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The effects of dairy and dairy derivatives on the gut microbiota: a systematic literature review
journal contributionposted on 01.12.2020, 00:08 by H Aslam, Wolfgang Marx, T Rocks, A Loughman, V Chandrasekaran, A Ruusunen, SL Dawson, M West, E Mullarkey, JA Pasco, FN Jacka
© 2020 The Author(s). Published with license by Taylor & Francis Group, LLC. The effects of dairy and dairy-derived products on the human gut microbiota remains understudied. A systematic literature search was conducted using Medline, CINAHL, Embase, Scopus, and PubMed databases with the aim of collating evidence on the intakes of all types of dairy and their effects on the gut microbiota in adults. Risk of bias was assessed using the Cochrane risk-of-bias tool.The search resulted in 6,592 studies, of which eight randomized controlled trials (RCTs) met pre-determined eligibility criteria for inclusion, consisting of a total of 468 participants. Seven studies assessed the effect of type of dairy (milk, yogurt, and kefir) and dairy derivatives (whey and casein) on the gut microbiota, and one study assessed the effect of the quantity of dairy (high dairy vs low dairy). Three studies showed that dairy types consumed (milk, yogurt, and kefir) increased the abundance of beneficial genera Lactobacillus and Bifidobacterium. One study showed that yogurt reduced the abundance of Bacteroides fragilis, a pathogenic strain. Whey and casein isolates and the quantity of dairy consumed did not prompt changes to the gut microbiota composition. All but one study reported no changes to bacterial diversity in response to dairy interventions and one study reported reduction in bacterial diversity in response to milk intake.In conclusion, the results of this review suggest that dairy products such as milk, yogurt, and kefir may modulate the gut microbiota composition in favor to the host. However, the broader health implications of these findings remain unclear and warrant further studies.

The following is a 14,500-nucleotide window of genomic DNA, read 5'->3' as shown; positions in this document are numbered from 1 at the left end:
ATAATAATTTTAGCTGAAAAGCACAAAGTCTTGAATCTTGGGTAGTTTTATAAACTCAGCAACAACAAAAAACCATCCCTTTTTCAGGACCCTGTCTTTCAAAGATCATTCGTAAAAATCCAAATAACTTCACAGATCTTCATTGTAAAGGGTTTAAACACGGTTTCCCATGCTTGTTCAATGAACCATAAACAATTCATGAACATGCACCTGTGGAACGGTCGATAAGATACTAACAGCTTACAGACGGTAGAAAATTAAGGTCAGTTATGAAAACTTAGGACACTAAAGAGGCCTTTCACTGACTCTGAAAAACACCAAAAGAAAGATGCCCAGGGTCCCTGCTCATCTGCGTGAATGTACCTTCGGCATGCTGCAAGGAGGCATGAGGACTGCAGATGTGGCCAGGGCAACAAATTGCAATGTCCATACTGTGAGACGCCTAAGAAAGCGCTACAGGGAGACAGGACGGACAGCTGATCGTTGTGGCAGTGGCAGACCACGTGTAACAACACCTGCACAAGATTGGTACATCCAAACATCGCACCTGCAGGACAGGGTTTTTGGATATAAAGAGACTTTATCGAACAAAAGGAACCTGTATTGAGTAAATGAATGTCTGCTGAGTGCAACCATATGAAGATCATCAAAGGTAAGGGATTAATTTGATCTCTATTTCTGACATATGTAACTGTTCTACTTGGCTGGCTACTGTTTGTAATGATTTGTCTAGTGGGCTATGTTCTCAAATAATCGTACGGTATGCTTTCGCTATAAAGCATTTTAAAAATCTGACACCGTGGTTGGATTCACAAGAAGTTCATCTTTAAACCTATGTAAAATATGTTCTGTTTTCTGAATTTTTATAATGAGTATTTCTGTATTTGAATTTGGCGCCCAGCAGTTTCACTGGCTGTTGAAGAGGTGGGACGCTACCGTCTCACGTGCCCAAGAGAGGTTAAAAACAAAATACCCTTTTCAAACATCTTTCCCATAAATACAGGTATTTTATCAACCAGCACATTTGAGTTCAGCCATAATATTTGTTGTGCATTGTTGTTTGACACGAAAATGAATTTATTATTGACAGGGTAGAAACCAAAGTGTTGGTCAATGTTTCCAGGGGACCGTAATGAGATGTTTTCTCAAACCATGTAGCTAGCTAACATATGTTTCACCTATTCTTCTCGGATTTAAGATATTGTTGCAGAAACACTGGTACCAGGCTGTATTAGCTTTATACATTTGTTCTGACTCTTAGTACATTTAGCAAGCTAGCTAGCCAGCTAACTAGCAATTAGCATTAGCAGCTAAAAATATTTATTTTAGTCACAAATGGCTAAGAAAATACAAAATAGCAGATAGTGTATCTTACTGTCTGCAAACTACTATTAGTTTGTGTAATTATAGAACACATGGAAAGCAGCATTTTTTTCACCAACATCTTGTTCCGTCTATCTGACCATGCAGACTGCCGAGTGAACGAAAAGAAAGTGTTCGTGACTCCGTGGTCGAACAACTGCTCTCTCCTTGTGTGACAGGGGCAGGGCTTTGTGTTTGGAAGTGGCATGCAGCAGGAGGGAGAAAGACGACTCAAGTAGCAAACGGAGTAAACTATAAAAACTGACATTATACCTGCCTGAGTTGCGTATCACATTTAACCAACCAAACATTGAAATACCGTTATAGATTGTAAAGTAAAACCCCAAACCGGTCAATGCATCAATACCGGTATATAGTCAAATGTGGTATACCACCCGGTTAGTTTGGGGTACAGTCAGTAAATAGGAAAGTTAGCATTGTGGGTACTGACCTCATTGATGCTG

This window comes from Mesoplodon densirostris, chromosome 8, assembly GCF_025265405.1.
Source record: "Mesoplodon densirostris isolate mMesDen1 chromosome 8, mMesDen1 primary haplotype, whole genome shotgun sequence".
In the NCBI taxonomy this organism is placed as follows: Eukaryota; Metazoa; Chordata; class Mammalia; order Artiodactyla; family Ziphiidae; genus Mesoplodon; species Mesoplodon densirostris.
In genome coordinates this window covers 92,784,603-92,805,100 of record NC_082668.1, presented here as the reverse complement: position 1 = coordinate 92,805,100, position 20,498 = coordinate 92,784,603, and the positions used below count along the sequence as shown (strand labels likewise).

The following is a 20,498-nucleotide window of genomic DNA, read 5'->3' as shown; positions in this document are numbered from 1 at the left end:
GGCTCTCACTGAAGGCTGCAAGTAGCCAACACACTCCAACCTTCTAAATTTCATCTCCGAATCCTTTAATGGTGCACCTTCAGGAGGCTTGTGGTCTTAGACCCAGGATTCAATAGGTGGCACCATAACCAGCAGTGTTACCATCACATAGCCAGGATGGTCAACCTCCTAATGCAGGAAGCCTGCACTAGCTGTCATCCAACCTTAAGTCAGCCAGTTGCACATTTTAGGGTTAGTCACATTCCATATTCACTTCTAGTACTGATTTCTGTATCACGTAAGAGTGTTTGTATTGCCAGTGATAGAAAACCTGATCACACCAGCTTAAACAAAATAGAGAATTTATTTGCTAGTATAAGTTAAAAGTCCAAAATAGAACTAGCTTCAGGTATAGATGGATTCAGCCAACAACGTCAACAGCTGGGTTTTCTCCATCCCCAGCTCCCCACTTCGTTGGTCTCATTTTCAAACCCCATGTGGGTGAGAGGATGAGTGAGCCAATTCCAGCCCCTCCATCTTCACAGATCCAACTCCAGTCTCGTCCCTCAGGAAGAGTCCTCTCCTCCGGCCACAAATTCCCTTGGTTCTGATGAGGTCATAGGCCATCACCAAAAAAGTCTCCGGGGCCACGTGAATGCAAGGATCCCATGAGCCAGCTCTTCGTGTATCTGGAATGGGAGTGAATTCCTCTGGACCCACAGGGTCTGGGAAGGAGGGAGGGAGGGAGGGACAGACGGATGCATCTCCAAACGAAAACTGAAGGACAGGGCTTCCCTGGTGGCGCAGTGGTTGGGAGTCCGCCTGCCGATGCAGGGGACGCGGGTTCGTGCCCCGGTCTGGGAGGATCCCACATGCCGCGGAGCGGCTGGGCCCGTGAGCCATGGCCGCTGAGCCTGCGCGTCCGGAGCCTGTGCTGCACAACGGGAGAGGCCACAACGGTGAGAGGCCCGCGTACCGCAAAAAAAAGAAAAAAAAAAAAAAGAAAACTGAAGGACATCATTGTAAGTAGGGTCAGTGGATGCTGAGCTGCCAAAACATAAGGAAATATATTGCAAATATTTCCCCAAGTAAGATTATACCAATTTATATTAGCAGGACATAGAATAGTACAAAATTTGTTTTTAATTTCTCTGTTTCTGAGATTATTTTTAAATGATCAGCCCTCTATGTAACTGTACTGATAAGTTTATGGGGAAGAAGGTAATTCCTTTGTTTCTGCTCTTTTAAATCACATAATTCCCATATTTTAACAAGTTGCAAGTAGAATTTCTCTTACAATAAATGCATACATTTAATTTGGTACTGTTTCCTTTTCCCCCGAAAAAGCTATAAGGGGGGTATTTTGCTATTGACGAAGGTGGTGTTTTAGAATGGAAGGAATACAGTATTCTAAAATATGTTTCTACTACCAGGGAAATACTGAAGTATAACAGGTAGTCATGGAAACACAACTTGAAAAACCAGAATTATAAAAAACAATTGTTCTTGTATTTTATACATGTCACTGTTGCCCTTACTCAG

This review was not specifically funded. HA, AL, TR, WM, MW and FNJ are supported by various forms of funding and/or scholarships.
- School of Allied Health